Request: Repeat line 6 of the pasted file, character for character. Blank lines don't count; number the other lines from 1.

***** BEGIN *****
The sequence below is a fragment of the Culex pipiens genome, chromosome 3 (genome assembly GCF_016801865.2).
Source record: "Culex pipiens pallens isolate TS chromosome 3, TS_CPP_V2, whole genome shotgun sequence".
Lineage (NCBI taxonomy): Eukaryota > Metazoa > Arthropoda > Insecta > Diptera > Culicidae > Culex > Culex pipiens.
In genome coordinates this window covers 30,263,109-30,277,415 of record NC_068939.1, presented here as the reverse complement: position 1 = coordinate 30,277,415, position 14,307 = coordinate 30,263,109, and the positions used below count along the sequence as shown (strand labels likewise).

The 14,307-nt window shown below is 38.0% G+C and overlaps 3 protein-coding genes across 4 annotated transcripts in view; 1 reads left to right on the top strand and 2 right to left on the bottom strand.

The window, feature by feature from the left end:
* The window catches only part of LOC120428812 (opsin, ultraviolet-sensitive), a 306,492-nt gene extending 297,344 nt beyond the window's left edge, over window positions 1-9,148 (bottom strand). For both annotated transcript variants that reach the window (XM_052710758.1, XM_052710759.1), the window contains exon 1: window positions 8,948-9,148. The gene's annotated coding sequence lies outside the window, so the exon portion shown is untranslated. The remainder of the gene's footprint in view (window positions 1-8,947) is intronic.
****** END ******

The window, feature by feature from the left end: